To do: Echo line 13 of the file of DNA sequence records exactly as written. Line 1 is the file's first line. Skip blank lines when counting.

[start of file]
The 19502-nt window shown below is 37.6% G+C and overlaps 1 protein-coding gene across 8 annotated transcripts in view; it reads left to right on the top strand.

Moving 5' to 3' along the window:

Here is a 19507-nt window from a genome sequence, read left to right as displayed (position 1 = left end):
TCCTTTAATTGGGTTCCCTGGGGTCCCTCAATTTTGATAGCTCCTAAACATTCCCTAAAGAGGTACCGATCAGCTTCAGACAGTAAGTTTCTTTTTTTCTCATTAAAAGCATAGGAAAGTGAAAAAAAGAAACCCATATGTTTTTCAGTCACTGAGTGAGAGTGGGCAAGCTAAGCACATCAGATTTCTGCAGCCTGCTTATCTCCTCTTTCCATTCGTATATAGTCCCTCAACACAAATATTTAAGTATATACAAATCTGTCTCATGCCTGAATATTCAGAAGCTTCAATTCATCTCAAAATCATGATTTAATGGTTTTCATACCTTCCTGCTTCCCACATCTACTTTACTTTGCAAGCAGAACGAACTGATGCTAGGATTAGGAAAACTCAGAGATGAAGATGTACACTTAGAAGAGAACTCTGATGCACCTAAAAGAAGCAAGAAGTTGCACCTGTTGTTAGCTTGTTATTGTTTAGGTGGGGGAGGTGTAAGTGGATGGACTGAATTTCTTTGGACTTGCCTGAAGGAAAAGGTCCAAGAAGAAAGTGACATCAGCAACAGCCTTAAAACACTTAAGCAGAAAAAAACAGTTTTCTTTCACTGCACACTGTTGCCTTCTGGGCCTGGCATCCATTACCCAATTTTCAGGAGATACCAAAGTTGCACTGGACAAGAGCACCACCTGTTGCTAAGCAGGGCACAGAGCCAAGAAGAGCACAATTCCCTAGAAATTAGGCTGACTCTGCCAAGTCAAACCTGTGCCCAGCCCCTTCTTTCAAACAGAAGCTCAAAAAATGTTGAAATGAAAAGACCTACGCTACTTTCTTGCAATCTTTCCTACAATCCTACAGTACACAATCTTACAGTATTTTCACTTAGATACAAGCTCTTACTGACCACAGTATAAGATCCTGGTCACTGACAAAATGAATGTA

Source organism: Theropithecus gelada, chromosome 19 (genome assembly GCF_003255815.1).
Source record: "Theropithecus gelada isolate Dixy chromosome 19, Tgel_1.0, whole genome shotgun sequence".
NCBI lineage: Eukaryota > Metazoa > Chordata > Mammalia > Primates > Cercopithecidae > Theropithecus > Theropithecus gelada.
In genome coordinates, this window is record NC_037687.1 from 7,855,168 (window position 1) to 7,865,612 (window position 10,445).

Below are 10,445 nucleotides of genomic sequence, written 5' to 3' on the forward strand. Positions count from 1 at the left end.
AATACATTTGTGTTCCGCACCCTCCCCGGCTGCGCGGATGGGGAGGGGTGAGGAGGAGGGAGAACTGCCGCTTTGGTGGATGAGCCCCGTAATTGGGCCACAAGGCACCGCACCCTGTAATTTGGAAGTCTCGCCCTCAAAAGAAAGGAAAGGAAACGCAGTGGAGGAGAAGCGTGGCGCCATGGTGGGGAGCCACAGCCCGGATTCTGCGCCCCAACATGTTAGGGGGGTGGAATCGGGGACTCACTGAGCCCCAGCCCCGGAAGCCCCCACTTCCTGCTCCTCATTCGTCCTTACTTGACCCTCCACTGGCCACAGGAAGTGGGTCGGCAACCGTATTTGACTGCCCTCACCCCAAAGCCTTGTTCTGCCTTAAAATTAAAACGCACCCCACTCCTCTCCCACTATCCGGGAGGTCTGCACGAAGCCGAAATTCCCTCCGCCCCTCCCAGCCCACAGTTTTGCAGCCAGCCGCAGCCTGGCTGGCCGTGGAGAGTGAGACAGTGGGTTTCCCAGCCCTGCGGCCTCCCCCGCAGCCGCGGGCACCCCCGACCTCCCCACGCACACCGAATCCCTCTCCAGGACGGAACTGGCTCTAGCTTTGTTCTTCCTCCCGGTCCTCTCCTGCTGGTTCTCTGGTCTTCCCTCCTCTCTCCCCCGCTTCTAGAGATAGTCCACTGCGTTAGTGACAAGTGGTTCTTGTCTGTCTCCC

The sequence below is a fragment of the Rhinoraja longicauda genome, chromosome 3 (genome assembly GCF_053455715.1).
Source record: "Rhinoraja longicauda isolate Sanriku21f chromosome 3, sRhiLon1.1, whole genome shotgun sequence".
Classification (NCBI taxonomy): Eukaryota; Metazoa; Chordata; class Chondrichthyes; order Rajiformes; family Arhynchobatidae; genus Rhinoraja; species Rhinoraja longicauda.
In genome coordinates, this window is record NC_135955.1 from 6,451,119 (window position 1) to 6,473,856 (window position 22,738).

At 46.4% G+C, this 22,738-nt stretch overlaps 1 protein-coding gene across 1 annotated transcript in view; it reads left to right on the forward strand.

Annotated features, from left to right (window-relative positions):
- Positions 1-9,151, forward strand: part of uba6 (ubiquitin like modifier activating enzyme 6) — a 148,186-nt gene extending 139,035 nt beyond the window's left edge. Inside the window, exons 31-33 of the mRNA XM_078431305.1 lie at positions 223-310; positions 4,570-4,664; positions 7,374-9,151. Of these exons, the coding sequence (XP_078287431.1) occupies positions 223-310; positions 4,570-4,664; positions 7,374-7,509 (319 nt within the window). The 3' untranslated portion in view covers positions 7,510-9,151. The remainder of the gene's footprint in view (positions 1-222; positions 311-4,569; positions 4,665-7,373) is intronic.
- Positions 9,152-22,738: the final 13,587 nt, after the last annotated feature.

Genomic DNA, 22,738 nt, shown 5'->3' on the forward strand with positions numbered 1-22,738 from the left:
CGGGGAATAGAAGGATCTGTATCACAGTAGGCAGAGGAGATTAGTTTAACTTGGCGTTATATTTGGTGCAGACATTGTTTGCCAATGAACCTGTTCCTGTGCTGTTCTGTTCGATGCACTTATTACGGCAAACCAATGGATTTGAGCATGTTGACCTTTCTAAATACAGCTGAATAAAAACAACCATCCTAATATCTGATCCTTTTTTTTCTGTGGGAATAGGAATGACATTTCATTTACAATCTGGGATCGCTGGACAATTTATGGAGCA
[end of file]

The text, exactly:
Classification (NCBI taxonomy): Eukaryota; Metazoa; Chordata; class Chondrichthyes; order Rajiformes; family Arhynchobatidae; genus Rhinoraja; species Rhinoraja longicauda.